College Professor Accuses SpongeBob Squarepants of Cultural Appropriation

If you thought that leftist cancel culture couldn’t get any more absurd, well, it just did. SpongeBob Squarepants, the popular television cartoon, has been accused of cultural appropriation by a university professor.

Campus Reform covered the strange premise put forth by professor Holly Barker of the University of Washington that she wrote for an academic journal called “The Contemporary Pacific: A Journal of Island Affairs.” The accusatory title of Barker’s article is “Unsettling SpongeBob and the Legacies of Violence on Bikini Bottom.”

Barker’s chief complaint hinges on her perception that the show’s fictional setting of the town of Bikini Bottom is based on the nonfictional Bikini Atoll, a coral reef in the Marshall Islands used by the U.S. military for nuclear testing during the Cold War.

The indigenous people of the area were relocated during the testing, which eventually rendered the area uninhabitable due to residual radiation. Barker finds it unjust that SpongeBob and his pals be allowed to “occupy” the area when the nonfictional indigenous people of the area do not have the option to return to their homeland.

Keep in mind that she is referring to a children’s cartoon comedy show. The name “Bikini Bottom” was obviously chosen for laughs but Barker stretches that somehow to make it a serious case for cultural appropriation of “indigenous people” who not longer live on an island chain which also has “Bikini” in the name.

“Although the U.S. government removed the people of Bikini from the atoll above the surface, this does not give license to SpongeBob or anyone else, fictitious or otherwise, to occupy Bikini,” insists Barker.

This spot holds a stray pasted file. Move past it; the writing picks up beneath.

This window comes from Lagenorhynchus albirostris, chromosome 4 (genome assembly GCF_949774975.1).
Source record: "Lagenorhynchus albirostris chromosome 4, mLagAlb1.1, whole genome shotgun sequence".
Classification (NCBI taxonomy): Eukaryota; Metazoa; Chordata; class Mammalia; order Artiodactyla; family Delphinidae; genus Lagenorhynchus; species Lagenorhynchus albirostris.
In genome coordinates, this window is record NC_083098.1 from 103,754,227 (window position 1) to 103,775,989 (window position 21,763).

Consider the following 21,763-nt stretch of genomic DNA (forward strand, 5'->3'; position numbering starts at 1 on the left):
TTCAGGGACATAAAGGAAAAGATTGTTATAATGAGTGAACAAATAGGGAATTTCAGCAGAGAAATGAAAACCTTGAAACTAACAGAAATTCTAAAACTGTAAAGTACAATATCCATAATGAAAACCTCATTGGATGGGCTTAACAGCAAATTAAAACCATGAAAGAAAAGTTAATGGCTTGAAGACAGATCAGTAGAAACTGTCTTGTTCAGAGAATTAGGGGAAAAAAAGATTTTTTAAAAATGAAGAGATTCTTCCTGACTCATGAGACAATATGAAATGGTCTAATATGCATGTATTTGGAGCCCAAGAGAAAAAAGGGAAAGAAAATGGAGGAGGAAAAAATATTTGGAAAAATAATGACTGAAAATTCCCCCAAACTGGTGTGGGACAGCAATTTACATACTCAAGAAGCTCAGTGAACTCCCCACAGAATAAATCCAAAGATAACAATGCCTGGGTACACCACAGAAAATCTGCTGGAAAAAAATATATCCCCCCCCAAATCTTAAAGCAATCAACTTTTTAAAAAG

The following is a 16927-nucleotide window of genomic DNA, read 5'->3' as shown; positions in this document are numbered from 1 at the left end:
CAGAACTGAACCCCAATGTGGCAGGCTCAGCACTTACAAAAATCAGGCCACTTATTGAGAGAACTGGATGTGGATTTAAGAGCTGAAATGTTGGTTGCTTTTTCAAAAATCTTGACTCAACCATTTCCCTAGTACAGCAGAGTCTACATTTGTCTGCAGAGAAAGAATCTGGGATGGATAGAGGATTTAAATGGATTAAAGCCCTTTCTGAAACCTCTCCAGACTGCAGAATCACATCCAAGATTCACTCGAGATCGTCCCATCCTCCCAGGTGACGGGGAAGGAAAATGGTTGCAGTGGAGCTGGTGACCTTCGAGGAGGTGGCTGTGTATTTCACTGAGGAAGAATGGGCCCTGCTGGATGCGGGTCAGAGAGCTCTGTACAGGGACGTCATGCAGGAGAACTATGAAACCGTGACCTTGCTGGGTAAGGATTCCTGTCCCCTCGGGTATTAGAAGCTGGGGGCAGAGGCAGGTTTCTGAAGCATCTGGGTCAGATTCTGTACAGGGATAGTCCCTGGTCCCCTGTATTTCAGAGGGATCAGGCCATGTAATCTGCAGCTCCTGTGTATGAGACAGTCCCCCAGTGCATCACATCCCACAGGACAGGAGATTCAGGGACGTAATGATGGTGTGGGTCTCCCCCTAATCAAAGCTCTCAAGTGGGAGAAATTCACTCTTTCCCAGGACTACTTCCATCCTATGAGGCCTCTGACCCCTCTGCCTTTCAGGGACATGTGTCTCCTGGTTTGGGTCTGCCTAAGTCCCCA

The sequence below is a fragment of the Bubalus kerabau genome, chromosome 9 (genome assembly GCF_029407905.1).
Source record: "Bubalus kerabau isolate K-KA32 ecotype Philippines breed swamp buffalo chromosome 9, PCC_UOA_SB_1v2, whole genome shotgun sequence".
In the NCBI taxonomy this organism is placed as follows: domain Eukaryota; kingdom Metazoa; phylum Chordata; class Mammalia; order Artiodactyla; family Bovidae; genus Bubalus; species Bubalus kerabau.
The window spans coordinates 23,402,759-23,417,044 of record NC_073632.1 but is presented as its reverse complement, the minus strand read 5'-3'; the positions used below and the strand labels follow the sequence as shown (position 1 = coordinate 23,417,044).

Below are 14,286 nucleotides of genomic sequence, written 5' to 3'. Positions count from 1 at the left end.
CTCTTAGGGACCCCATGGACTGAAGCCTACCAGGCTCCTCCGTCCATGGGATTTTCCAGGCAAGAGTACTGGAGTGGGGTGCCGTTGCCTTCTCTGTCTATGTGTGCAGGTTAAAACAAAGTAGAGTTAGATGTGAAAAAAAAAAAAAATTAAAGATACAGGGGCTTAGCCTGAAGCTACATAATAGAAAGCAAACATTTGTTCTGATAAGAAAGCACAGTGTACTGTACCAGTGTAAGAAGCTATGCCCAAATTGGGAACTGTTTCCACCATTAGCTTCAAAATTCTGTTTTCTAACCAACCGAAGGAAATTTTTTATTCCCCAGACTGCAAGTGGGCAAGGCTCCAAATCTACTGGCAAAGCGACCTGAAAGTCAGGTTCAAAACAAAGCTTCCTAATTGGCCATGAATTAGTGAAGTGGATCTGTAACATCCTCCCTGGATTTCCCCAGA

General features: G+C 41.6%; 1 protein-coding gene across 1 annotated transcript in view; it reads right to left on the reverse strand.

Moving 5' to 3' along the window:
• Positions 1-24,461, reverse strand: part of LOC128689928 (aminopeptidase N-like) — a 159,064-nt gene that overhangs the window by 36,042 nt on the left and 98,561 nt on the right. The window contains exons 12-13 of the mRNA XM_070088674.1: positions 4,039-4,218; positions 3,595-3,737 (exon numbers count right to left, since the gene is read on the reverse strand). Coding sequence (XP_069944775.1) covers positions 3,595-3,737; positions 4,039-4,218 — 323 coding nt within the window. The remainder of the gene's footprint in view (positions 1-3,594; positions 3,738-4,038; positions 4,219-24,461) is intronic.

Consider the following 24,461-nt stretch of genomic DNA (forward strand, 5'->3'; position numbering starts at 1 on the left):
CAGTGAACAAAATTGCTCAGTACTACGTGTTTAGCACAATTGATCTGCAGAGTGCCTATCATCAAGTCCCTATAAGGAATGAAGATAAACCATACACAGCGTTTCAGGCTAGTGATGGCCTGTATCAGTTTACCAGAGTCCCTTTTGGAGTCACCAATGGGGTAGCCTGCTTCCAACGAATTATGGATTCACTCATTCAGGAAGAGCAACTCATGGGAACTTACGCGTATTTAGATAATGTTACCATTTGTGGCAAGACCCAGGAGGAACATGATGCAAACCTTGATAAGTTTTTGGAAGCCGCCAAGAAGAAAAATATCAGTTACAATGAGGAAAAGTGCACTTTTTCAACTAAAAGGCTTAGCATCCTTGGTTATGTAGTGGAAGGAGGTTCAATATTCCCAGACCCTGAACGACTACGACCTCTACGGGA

“SpongeBob’s presence on Bikini Bottom continues the violent and racist expulsion of Indigenous peoples from their lands (and in this case their cosmos) that enables U.S. hegemonic powers to extend their military and colonial interests in the postwar era,” she added.

Has professor Barker ever learned to actually relax and not politicize every single element of society no matter how innocuous unless one performs an extreme stretch of imagination to make it a source of outrage?

Barker is not only disturbed by the Hawaiian shirts and the steel guitar music on the show but even by the very name of “Bob.”

“The name ‘Bob’ represents the everyday man, a common American male, much like a ‘Joe,'” Barker observes, concluding that “our gaze into the world of Bikini Bottom, as well as the surface of Bikini, is thus filtered through the activities of men.”

Perhaps professor Barker could present her SpongeBob outrage to one of the Democrat presidential candidates running or maybe even they will be questioned on the SpongeBob cultural appropriation at an upcoming debate. It would be fun to see if they could keep a straight face while answering although we can be sure that professor Barker would not be the least bit amused.

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